Besides, I love reading books written by people I know or have at least met.
I found an old blog I wrote about the author of "The Possibility of Everything," Hope Edelman.
Nah - it is mostly about me because that's how I roll. But I did mention her.
I met Hope in 2002, after she posted a request for people to interview on a Motherloss forum. Here is what I wrote in 2004, looking back on our meeting:
Two years (or a lifetime) of waiting is over
It comes out today - Hope Edelman's new book, "Motherless Mothers." I was one of the women Hope interviewed for research. I actually called Barnes & Noble and they have one copy - they're holding it for me.
Two years ago, I was so excited to meet Hope. Her book, "Motherless Daughters" was a godsend for me...another motherless daughter, Lisa, gave it to me as a gift. We stick together, those of us who lost our mothers when we were young. We comprise a family of women with no anchor, no guidepost, no idea of how to become a women... My mother will always be perfect, because she died before she I could realize she wasn’t. I live up to the memory of a women I can never be, because she never was.
Anyway, I prepared carefully for my meeting with Hope - I left early from home, armed with a full tank of gas, two maps, phone numbers...I am a planner. What I didn't plan for - the impact of talking about being a mother without the slightest idea of how to do it right. What I didn't plan for - the impact of talking about things that no one else but a motherless daughter would understand. And I never planned to have my emotions laid bare in the dining room at the Claremont Hotel.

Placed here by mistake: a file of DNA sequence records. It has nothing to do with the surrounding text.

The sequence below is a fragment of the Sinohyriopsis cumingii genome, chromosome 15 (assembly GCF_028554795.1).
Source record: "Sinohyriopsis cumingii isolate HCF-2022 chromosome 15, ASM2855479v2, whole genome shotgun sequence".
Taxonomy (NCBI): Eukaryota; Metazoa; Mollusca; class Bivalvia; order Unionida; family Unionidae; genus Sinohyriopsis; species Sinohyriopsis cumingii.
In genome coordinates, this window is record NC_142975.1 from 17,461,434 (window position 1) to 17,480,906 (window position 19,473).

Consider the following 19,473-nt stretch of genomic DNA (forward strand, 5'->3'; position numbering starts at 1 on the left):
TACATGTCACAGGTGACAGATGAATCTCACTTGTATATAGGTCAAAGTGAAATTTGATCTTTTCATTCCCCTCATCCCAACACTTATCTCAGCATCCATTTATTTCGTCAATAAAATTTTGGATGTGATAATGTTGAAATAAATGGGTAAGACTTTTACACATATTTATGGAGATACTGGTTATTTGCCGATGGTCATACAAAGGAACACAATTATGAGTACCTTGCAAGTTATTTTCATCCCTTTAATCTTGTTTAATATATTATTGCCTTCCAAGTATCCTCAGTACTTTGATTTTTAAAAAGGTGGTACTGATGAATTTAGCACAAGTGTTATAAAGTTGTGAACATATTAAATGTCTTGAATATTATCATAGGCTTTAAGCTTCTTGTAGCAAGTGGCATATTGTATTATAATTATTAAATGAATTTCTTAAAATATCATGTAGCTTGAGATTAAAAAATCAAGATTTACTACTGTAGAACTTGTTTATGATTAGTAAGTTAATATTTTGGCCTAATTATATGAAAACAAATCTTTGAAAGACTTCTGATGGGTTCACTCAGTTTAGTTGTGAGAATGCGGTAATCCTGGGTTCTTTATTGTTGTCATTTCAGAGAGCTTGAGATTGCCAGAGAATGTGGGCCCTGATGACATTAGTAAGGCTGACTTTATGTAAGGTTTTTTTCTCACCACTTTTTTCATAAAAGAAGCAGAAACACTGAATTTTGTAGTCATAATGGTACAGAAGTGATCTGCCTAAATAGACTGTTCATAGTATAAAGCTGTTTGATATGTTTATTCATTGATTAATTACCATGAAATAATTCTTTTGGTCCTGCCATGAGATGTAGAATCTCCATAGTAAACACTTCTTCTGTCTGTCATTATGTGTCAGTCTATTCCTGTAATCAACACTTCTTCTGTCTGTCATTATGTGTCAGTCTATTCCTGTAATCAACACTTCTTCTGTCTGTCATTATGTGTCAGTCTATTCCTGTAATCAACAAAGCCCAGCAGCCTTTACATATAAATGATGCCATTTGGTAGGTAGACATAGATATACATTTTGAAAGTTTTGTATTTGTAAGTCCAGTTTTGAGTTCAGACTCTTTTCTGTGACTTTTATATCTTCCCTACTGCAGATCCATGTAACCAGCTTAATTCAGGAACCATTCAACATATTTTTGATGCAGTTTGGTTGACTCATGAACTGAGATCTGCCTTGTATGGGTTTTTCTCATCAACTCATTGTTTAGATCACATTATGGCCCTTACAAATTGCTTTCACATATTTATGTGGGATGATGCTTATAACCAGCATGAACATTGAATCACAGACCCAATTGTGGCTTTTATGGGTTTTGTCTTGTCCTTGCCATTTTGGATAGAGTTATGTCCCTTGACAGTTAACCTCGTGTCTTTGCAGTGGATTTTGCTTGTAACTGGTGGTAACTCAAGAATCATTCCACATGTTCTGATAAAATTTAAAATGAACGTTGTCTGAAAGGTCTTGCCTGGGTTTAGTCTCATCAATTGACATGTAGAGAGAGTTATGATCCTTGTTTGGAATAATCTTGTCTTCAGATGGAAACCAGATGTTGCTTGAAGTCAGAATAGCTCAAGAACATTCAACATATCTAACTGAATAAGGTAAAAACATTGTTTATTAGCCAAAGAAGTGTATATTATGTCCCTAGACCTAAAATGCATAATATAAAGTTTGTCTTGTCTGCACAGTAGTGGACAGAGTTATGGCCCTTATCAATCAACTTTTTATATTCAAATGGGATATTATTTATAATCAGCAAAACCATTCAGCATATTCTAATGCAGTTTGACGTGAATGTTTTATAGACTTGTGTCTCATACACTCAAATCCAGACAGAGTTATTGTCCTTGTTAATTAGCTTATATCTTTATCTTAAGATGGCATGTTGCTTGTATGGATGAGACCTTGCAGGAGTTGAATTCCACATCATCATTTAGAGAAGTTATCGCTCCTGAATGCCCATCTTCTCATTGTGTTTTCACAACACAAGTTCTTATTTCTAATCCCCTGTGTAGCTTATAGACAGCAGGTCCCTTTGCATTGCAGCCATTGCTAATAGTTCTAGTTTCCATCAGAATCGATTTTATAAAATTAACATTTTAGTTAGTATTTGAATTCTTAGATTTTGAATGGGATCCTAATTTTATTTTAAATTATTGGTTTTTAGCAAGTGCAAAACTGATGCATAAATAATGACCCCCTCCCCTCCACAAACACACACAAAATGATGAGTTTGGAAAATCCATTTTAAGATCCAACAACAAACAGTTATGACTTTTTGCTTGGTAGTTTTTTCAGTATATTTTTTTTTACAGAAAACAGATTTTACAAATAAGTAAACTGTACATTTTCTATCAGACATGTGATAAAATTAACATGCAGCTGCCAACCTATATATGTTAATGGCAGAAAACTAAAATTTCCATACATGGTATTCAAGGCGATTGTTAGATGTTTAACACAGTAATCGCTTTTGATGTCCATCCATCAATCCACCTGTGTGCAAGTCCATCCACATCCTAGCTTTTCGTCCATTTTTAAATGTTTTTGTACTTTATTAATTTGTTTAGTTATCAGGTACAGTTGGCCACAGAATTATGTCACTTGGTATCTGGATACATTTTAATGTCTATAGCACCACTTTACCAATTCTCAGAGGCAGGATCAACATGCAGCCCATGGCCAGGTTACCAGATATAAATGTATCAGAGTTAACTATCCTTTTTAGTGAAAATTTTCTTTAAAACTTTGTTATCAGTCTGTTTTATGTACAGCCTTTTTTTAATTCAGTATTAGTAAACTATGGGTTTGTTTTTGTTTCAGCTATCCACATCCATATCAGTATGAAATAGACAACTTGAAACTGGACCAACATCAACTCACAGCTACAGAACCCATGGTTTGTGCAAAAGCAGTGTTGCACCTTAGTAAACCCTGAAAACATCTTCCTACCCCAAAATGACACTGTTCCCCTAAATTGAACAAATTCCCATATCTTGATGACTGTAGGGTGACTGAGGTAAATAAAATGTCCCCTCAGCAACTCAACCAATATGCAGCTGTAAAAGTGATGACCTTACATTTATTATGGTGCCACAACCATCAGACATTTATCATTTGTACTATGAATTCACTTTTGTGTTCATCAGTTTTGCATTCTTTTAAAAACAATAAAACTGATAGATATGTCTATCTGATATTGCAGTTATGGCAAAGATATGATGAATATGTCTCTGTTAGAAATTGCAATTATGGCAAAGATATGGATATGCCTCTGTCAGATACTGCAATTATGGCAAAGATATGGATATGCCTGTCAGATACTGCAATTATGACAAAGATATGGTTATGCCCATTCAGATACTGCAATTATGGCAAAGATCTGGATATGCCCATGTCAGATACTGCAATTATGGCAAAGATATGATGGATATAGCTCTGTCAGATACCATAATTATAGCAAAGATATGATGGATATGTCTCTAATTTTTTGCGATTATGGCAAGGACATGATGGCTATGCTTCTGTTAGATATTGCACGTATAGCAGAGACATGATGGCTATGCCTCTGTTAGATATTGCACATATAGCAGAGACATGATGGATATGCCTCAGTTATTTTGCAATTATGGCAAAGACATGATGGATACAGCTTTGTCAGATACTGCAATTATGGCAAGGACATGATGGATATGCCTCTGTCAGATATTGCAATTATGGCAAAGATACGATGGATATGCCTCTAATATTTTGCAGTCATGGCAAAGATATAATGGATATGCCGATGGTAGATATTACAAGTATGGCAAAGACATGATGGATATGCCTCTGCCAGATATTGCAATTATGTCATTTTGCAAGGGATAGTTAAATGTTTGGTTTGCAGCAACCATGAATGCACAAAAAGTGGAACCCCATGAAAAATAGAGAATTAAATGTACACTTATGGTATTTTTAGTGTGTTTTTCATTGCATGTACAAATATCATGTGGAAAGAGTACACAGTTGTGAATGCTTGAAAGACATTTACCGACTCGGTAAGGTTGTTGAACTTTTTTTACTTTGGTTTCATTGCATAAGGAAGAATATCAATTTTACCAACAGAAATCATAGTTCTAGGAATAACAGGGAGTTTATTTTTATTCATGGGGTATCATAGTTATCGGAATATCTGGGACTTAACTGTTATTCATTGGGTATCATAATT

It was a beautiful day in the Oakland Hills. The restaurant was lovely - white, starched linen, and white, starched diners and employees, in stark contrast to the streets I drove through to get there. I remember the soup – Navy Bean, and the iced tea. I remember watching the sweat form on the glass, because I knew that if I looked away, if I looked at Hope, I would start to cry. Eventually I did. I sat in the beautiful restaurant, sobbing like the child I felt like I was. We talked about everything – my mother’s death, my belief that it was my fault, marrying late, adopting children – losing a child. My loss was fresh, and I had been so philosophical about it up until that day. My mother-in-law – how different she was from my mother, and how I wanted to be close to her, but always felt awkward calling her “mom” like she asked.
On that sunny afternoon, I was a married woman with a two-year-old son, a husband who loved me, and had just been through a failed adoption – the little girl we had dreamed of, who looked just like my husband, and only had for six months. My life revolved around my family – I stayed home full-time, except for some volunteer work, with Jacob always along. Today I sit in my office overlooking the river, a full-time working, single mother of two absolutely amazing children. I live every day wondering if I’ll live to teach my daughter how to become a woman – after all, my mother died when I (her youngest child) was 10, and she lost her mother when she was 15 (but her youngest child was 10). I don’t even know if any of my story made it into her book – except that all our stories have a single thread. Only the top thread, no bobbin thread to hold it in place or keep it from unraveling.
Well, I am in the book. Right there on page...oh, no - I won't tell you. Read the book. You'll know it's me, I'm sure of it, even though she changed everyone's names to protect the innocent. Or idiotic, as she must have thought I was, having a breakdown in the middle of the Claremont.